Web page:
Post-Brexit, EU Debated The Important Issues. Like Weeds

The big shots in the European Union are renowned for getting involved in all manners of tiny issues, attempting to put their stamp of Governmental Control on just about everything. They’ve implemented controls on TVs, air conditioners, refrigerators, and vacuums, among others. Recently, they were coming after tea kettles, toasters, and other small household appliances, in order to ecodesign them. Surprisingly, the NY Times notes that this continues in the shadow of Brexit (bold mine)

Less than 24 hours after Britain threw Europe’s postwar order into disarray last Thursday by voting to leave the European Union, dozens of officials from the bloc’s 28 member countries and its executive arm met behind closed doors in a drab Brussels office block to discuss the urgent issues at hand.

The meeting ended without a decision, however, and was followed on Monday by more inconclusive and confidential wrangling in the Albert Borschette Congress Center in Brussels.

The main issue under discussion was not Brexit, as Britain’s departure from the bloc is called, but another divisive cause embraced by British foes of the European Union: the freedom to use certain types of weed killer.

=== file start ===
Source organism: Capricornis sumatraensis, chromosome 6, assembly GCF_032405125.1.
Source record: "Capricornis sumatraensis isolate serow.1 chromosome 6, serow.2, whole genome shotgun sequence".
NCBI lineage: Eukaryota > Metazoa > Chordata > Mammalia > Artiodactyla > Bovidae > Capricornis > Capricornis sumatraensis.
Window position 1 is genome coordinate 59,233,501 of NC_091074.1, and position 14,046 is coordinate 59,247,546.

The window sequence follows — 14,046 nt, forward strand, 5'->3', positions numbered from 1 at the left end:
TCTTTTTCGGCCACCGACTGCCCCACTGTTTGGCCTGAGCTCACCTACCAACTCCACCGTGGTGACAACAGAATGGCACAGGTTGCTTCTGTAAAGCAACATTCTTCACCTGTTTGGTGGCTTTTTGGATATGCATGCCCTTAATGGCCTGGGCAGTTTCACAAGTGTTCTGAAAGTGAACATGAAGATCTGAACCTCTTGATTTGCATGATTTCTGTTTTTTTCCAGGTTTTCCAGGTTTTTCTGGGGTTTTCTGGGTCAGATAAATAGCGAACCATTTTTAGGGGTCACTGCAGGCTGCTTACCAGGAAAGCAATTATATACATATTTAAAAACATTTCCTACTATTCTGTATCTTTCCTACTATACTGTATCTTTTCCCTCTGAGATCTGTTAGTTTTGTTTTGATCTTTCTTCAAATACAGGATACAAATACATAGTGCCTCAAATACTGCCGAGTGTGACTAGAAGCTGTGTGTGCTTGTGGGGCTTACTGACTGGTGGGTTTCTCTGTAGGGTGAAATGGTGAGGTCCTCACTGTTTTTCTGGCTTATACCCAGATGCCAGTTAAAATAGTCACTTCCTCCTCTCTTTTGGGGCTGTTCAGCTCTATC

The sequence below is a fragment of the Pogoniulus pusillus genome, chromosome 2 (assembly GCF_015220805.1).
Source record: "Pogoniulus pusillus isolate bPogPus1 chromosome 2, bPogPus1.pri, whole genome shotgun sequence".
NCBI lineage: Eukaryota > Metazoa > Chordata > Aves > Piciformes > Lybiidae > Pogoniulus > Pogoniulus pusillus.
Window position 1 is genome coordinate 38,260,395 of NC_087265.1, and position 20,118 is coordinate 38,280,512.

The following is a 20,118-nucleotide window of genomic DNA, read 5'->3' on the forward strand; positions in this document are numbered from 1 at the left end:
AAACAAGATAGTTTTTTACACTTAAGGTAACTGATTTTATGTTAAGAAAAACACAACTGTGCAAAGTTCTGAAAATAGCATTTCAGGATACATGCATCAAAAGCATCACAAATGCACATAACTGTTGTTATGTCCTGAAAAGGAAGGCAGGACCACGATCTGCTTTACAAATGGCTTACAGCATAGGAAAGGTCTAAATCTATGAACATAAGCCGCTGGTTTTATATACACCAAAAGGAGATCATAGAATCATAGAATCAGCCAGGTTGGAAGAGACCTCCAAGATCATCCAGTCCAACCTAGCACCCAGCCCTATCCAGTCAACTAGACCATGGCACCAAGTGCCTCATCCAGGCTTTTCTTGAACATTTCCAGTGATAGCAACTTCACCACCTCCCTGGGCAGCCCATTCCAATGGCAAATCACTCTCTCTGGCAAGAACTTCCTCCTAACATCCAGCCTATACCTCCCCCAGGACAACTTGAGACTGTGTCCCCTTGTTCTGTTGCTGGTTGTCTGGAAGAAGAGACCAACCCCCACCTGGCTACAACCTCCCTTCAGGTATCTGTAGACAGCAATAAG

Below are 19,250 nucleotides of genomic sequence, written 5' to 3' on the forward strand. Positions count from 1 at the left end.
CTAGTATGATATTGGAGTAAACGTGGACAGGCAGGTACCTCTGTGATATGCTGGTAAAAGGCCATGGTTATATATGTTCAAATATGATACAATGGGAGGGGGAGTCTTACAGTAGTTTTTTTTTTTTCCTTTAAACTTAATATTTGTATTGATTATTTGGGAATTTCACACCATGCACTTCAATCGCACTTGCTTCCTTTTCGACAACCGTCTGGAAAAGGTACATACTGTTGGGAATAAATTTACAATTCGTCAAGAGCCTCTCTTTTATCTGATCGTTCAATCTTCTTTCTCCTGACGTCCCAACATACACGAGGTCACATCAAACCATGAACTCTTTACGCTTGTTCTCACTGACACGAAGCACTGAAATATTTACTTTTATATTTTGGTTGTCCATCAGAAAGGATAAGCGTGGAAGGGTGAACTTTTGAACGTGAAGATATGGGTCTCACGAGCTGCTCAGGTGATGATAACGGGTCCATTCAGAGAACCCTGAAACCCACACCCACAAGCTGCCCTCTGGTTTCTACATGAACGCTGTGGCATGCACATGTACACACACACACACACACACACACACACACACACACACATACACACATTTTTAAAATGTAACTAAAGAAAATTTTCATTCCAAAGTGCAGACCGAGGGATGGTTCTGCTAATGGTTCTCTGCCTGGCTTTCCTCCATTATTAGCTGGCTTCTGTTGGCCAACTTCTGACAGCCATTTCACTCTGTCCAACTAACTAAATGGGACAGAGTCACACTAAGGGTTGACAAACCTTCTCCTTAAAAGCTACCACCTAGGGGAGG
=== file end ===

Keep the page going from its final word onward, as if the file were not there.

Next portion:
While Berlin, Europe’s de facto capital, has hosted crisis meetings in recent days to discuss how to respond to Britain’s vote, Brussels, the putative capital of Europe, has stuck doggedly to its own stately rhythms. On Friday and Monday, it plowed ahead with arcane debates about weeds, fish, organic farming and other subjects that have come to form the substance of the so-called European project.

This scrutiny of technical minutiae has turned the European Union into a regulatory superpower, allowing it to help set norms and standards used around the world. But that tight focus has crippled its ability to grapple with big issues or to engage with many ordinary people. As the British vote showed, many people feel no connection with what began as an idealistic peace project after World War II, but is now widely viewed as a meddling and undemocratic bureaucratic machine.

Is it any wonder that sentiment is rising in many other EU member states to leave the EU? The Times article continues on to note that the EU will finally discuss Brexit Tuesday, but only after sticking to the original agenda on “migration, investment, and other matters”. People are getting very tired of meddlesome bureaucrats in the Central Planning Office getting involved in every aspect of their lives, dictating this and that and the other.

They’re sick and tired of it on this side of the Atlantic, as well.

Crossed at Pirate’s Cove. Follow me on Twitter @WilliamTeach.

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